A Barna poll indicated that at least 12 percent of adults believe that Joan of Arc was Noah's wife. Another survey of graduating high school seniors revealed that over 50 percent thought that Sodom and Gomorrah were husband and wife. A considerable number of respondents to one poll indicated that the Sermon on the Mount was preached by Billy Graham. We are in big trouble.
Al Mohler says that bible illiteracy is the problem of the evangelical church. He identifies several reasons for this problem bible illiteracy in the churches:
- Bible teaching is given only a fraction of the congregation’s time and attention.
- Small group ministries have increased so that there is more opportunity for fellowship but many of these groups never get beyond superficial Bible study.
- Many local-church youth programs provide entertainment and keep kids busy but few actually produce substantial Bible knowledge in young people.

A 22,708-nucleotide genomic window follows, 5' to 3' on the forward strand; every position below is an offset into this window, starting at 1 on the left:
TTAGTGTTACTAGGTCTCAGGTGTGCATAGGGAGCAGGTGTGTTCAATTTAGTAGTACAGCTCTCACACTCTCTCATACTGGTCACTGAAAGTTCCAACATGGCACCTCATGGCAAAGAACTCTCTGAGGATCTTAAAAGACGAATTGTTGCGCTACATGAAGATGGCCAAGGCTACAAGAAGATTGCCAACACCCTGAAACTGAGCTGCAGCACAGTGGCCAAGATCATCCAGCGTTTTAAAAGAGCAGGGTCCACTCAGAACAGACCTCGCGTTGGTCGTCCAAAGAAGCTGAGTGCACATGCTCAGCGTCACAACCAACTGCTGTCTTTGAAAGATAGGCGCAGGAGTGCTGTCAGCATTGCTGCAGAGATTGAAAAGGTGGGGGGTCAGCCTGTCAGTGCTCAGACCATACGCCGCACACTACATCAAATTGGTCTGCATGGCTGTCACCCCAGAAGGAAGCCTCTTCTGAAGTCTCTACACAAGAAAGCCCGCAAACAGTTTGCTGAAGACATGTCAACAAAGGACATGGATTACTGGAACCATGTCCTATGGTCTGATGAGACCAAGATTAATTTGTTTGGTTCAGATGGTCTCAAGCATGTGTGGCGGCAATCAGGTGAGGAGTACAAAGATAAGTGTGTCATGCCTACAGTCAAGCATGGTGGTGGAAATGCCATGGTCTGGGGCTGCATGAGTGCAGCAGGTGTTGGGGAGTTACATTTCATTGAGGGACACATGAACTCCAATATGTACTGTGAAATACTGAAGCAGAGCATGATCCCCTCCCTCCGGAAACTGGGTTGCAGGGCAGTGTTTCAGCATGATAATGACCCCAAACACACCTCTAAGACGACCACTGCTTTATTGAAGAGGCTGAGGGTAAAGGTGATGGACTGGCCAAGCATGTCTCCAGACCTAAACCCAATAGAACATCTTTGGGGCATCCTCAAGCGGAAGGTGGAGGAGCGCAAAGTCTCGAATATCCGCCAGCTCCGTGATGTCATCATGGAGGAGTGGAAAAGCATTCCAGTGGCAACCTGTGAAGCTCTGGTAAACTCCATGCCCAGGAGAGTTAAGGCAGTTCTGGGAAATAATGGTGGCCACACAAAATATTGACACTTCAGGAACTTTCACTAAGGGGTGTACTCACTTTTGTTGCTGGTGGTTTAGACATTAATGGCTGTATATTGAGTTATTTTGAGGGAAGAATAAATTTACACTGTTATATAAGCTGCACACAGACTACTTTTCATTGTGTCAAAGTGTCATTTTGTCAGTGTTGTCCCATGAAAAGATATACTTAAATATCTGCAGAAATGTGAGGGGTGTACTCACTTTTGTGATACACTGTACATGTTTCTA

- Preaching has taken a back seat to other concerns in corporate worship.
Mohler says that “it is up to this generation of Christians to reverse course. Recovery starts at home. Parents are to be the first and most important educators of their own children, diligently teaching them the Word of God.”
And he adds, “Churches must recover the centrality and urgency of biblical teaching and preaching, and refuse to sideline the teaching ministry of the preacher. Pastors and churches too busy—or too distracted—to make biblical knowledge a central aim of ministry will produce believers who simply do not know enough to be faithful disciples.”
Mohler concludes: “This generation must get deadly serious about the problem of biblical illiteracy, or a frighteningly large number of Americans--Christians included--will go on thinking that Sodom and Gomorrah lived happily ever after.”